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Climate Crisis: Flood-hit London to experience more downpours in devastating new climate predictions

  • 3 min read

Flash-flood-hit London is going to suffer more torrential downpours and heatwaves under scenarios outlined in an authoritative new report on Monday.


It also raised fears that the capital’s tower block building bonanza will worsen heatwaves in the city fuelled by global warming.


The city has seen a series of flash floods in recent weeks which have disrupted Tube stations, hospitals, major roads, leaving some businesses and homes swamped with water.


The report by the Intergovernmental Panel on climate change laid bare how these extreme weather events are set to increase in coming years with global temperatures set to rise by more than 1.5C, compared to the pre-industrial era, by 2041-2060.


In a section on Europe, it stated: “Extreme precipitation and pluvial flooding are projected to increase at global warming levels exceeding 1.5C in all regions except the Mediterranean.”


It also warned of more rainfall during winter in northern Europe, which includes the UK, and that temperatures will rise in all European areas at a rate exceeding global average changes.


In addition, it highlighted threats to cities including London due to the “urban heat island effect”.


With more and more tall buildings being built in inner London boroughs, as well as suburbs, it emphasised three main factors which “amplify the warming of urban areas”.


They are:


  • Urban geometry. Tall buildings close to each other absorb and store heat and also reduce natural ventilation.
  • Human activities, due to heat released from domestic and industrial heating or cooling systems, running engines, and other sources
  • The materials that make up cities. These materials are very good at absorbing and retaining heat and then re-emitting that heat at night.
  • Cities with limited parks and other vegetation will be more at risk.


The authoritative study, agreed by 195 countries, gave the starkest warning yet of the threat from climate change, with “best estimate” projections that global temperatures will have risen by at least 1.5 degrees C, from pre-industrial levels, by 2021-2040, earlier than a prediction just three years ago of this being reached between 2030 and 2052.


It will pile pressure on governments to stop kicking the can down the road and finally agree decisive action to stop catastrophic warming of the earth at the COP26 climate change summit in November in Glasgow.


The study stressed that:


  • Global warming of 1.5°C and 2°C will be exceeded during the 21st Century unless deep reductions in CO2 and other greenhouse gas emissions occur in the coming decades.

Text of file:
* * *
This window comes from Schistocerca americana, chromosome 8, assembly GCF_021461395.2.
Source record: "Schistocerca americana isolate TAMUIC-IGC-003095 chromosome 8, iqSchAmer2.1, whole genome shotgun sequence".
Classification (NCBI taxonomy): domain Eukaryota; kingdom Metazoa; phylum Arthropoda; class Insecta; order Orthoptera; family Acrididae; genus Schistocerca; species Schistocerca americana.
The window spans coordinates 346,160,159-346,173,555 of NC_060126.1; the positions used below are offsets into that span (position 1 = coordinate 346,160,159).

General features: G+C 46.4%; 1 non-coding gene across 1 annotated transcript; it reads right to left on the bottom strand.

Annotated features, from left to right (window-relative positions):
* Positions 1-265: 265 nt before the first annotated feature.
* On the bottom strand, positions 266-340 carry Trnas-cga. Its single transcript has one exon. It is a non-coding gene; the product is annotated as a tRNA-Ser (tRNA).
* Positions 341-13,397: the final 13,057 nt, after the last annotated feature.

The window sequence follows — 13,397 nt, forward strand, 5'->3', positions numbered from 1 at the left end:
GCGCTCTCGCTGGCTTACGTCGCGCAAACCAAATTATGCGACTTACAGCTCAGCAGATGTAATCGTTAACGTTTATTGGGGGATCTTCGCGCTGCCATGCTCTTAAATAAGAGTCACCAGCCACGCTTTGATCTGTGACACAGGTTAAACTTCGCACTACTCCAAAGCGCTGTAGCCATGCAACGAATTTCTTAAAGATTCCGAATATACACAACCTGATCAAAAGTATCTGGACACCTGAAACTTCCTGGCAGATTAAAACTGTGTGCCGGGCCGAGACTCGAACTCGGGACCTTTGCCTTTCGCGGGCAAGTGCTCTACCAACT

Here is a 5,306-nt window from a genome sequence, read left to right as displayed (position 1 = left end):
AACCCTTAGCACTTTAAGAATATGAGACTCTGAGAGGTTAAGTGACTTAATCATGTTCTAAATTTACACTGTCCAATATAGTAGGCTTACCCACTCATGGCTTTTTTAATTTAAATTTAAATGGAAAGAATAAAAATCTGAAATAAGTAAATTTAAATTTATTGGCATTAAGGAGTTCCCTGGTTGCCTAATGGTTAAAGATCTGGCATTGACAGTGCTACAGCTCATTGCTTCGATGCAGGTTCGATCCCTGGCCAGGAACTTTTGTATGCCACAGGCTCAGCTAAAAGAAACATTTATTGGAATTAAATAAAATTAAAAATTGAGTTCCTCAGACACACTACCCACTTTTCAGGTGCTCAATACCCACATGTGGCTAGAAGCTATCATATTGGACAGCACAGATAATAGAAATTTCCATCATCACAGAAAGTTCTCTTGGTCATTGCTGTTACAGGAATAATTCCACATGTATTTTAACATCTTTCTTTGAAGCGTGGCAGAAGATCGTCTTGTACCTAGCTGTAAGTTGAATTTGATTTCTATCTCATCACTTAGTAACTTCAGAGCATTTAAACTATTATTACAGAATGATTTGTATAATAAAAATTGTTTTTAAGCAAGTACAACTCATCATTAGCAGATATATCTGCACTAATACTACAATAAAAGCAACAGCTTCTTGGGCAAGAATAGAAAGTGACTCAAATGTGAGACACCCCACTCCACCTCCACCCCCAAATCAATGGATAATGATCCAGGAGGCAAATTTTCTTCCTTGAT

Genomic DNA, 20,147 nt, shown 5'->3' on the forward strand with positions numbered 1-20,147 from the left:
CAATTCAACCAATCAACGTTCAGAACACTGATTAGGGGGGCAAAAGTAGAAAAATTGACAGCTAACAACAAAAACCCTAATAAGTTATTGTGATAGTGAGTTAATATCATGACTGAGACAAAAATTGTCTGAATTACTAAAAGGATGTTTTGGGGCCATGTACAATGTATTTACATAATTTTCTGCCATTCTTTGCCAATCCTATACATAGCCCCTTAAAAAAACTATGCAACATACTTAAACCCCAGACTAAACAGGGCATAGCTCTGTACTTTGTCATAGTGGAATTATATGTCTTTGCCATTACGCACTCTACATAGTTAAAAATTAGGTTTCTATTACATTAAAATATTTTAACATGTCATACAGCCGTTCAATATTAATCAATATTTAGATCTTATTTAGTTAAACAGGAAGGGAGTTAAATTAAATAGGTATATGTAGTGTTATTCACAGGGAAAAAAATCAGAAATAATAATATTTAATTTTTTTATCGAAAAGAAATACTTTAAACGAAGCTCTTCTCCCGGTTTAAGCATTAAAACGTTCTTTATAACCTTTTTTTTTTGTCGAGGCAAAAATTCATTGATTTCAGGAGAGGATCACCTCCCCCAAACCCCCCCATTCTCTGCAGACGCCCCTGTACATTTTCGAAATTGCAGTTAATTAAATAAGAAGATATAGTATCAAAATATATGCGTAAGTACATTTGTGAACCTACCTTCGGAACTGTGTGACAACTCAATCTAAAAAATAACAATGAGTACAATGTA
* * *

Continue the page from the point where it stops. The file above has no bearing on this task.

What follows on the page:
• Global surface temperature will continue to increase until at least the mid-century under all emissions scenarios considered.
  • Many of the changes observed in the climate are unprecedented in thousands, if not hundreds of thousands of years.
  • Some of the changes already set in motion – such as continued sea level rise and melting ice sheets – are irreversible over hundreds to thousands of years.
  • Unless there are immediate, rapid and large-scale reductions in greenhouse gas emissions, limiting warming to close to 1.5°C or even 2°C will be beyond reach.
  • Emissions of greenhouse gases from human activities are responsible for approximately 1.1°C of warming since 1850-1900, and averaged over the next 20 years, global temperature is expected to reach or exceed 1.5°C of warming. A 1.5C rise above pre-industrial levels is a limit that countries have pledged to try to avoid breaching because of the dangerous consequences for humanity.
  • For 1.5°C of global warming, there will be increasing heat waves, longer warm seasons and shorter cold seasons. At 2°C of global warming, heat extremes would more often reach critical tolerance thresholds for agriculture and health.
  • Climate change is intensifying the water cycle. This brings more intense rainfall and associated flooding, as well as more intense drought in many regions.
  • Extreme sea level events that previously occurred once in 100 years could happen every year by the end of this century.
  • Further warming will amplify permafrost thawing, and the loss of seasonal snow cover, melting of glaciers and ice sheets, and loss of summer Arctic sea ice.


IPCC Working Group I Co-Chair Panmao Zhai said: “Climate change is already affecting every region on Earth, in multiple ways. “The changes we experience will increase with additional warming.”

Article courtesy of the Evening Standard

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